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Published 6 June 2016
On 6 June 2016 the Data Protection Authority of Hamburg (the “DPA”) announced that, following a review of 35 international organisations based in Hamburg, it fined 3 companies for unlawful transfers of personal data from the EU to the United States.
The 3 companies in question are Adobe – fined EUR 8,000, Punica – fined EUR 9,000 and Unilever – fined EUR 11,000. Whilst the fines could have been anything up to EUR 300,000, it is believed that these companies faced lower fines because they transitioned their business practices during the review period and implemented EU standard contractual clauses or "Model Clauses", which were found to be an acceptable alternative to Safe Harbour. Although organisations should note that, in common with the Irish data protection authority, the DPA has called for further scrutiny and review of Model Clauses as a basis for EU-US transfer.
The DPA has indicated that proceedings involving other organisations are on-going and it seems that the DPA will penalise unlawful transfers more harshly in the future.
The DPA’s approach has not come as a surprise for those who have been following the developments around Safe Harbour and Germany’s promise to audit cross-Atlantic data transfers following the Schrems decision in October 2015 by the Court of Justice of the European Union which invalidated the EU-US Safe Harbour framework, however, these fines place even greater emphasis on the importance of putting in place alternative mechanisms for the transfer of personal data from the EU to the US.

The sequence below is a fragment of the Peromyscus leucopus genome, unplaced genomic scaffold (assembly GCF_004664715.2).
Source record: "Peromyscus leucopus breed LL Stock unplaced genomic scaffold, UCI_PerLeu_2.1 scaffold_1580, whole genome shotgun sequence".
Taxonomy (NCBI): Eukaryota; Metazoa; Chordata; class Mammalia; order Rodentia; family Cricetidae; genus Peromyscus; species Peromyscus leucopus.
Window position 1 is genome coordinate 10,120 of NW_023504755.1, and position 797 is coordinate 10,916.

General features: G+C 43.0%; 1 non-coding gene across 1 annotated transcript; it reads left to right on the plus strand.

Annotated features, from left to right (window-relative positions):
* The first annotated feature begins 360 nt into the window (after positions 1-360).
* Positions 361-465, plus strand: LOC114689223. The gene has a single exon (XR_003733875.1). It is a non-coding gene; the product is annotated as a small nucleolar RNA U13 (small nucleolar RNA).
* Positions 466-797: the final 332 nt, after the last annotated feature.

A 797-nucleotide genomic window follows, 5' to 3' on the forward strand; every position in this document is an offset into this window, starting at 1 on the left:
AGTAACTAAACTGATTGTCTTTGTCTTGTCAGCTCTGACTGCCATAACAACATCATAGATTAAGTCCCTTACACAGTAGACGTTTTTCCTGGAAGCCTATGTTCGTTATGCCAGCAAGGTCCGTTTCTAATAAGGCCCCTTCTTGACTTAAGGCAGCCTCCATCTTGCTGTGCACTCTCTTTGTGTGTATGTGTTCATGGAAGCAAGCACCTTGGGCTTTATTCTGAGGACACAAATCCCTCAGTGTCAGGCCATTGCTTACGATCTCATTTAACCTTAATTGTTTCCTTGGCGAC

Organisations should ensure that they have reviewed all of their data processing activities which entail a transfer of data out of the EU to the US and that an adequate protection measure is in place for that transfer, the best of which is currently Model Clauses.
To read the DPA’s press release, please click here (German).
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